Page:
I attended an elementary school where we sang "Lift Every Voice and Sing" at the beginning of every assembly and "Eyes on the Prize" was a normal part of the curriculum. As an adult, I discovered that this was not a common experience for others in my age group. Looking back, I know that this uncommon learning experience was partly influenced by one specific teacher on staff, Mrs. Mamie Till Mobley. She was committed to ensuring that we knew our history because one simply can't move forward without that knowledge.
There are many variations of the idea that if you don't know where you came from, you can't know where you're going. The version I hold to is the concept of sankofa, which is a West African word that loosely translates as "looking back to move forward." This practice encourages me both as a Christ follower and as a Black woman. While I have learned much valuable history from documentaries and books, I love connecting to Black history through the arts. Because Black history is U.S. history, I encourage you to take time this Black History Month to explore works of art by Black creators.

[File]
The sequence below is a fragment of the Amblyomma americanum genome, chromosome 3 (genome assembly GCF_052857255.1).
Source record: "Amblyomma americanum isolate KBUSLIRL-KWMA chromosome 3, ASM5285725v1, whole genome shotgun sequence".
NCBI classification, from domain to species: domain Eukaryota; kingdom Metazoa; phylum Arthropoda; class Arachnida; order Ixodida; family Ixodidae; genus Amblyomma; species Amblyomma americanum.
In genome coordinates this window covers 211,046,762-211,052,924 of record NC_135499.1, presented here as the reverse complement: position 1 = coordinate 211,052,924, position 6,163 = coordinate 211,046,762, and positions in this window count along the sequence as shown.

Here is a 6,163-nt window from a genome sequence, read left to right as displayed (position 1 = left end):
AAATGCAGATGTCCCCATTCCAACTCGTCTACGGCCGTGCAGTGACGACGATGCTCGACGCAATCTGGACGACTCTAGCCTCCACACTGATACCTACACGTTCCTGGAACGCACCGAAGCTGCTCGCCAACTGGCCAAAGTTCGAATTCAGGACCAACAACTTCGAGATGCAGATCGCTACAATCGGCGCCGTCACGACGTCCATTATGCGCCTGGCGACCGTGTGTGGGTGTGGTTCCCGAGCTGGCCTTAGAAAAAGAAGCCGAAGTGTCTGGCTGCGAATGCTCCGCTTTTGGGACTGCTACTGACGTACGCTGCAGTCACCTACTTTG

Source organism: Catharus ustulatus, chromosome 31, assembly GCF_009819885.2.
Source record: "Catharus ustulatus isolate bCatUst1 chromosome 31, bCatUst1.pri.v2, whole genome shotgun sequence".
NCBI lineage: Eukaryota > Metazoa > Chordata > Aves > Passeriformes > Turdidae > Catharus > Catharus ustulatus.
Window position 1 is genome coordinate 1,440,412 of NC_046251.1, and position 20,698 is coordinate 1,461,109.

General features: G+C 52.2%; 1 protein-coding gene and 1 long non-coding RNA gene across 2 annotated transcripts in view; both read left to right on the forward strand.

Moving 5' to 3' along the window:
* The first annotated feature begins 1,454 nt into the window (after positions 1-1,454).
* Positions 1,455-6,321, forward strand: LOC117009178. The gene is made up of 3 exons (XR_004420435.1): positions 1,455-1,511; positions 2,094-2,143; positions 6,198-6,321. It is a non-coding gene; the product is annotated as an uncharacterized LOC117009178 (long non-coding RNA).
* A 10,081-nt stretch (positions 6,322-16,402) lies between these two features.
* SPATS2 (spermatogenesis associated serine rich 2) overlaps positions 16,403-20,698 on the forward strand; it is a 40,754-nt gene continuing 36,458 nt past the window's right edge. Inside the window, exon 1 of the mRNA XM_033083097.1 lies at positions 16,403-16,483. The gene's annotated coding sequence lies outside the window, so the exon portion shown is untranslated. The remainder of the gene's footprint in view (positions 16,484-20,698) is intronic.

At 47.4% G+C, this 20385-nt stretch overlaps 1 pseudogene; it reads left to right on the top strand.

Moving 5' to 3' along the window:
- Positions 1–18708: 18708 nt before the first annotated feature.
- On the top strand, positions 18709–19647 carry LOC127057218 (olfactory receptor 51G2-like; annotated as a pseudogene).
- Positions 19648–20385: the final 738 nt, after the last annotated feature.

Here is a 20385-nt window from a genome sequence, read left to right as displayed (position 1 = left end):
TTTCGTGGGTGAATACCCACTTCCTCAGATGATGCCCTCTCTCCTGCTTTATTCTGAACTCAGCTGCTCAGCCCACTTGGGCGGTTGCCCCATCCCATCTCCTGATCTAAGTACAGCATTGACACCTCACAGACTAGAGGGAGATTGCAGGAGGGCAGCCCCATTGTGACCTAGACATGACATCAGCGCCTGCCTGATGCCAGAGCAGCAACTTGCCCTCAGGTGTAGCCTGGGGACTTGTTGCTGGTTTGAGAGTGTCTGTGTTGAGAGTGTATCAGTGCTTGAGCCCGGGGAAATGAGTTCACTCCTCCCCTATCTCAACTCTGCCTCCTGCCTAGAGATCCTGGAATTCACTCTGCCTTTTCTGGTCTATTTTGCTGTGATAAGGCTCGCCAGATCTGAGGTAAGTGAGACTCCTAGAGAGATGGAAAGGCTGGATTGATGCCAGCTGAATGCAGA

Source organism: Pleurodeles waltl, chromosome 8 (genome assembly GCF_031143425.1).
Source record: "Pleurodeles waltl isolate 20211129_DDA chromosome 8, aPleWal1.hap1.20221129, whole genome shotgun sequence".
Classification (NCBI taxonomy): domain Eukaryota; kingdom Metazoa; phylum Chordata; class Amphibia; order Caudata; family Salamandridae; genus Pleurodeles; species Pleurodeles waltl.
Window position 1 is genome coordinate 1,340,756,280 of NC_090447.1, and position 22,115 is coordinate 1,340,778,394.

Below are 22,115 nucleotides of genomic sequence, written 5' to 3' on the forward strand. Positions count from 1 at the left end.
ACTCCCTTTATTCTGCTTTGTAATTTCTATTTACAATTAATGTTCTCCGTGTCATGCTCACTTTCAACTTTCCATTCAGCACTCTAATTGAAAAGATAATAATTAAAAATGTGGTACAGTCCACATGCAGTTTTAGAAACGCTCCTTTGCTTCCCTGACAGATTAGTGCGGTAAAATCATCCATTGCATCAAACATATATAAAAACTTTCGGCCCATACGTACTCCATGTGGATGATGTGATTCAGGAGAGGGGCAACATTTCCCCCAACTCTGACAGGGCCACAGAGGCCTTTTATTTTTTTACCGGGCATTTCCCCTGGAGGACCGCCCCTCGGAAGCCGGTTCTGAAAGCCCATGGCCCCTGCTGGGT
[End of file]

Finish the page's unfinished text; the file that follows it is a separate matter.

For me, growing up Black meant memorizing and reciting the works of Black poets. These poems have shaped how I see God, myself, and others. Even now, I can easily recite entire poems or sections of poems by Langston Hughes, Maya Angelou, Nikki Giovanni, and Chicago's own Gwendolyn Brooks—to name a few!
This Black History Month, I invite you to explore Black history and culture each day through the words of Black poets. I've provided twenty-one poems, and I challenge you to choose seven poems on your own to read the last week of the month.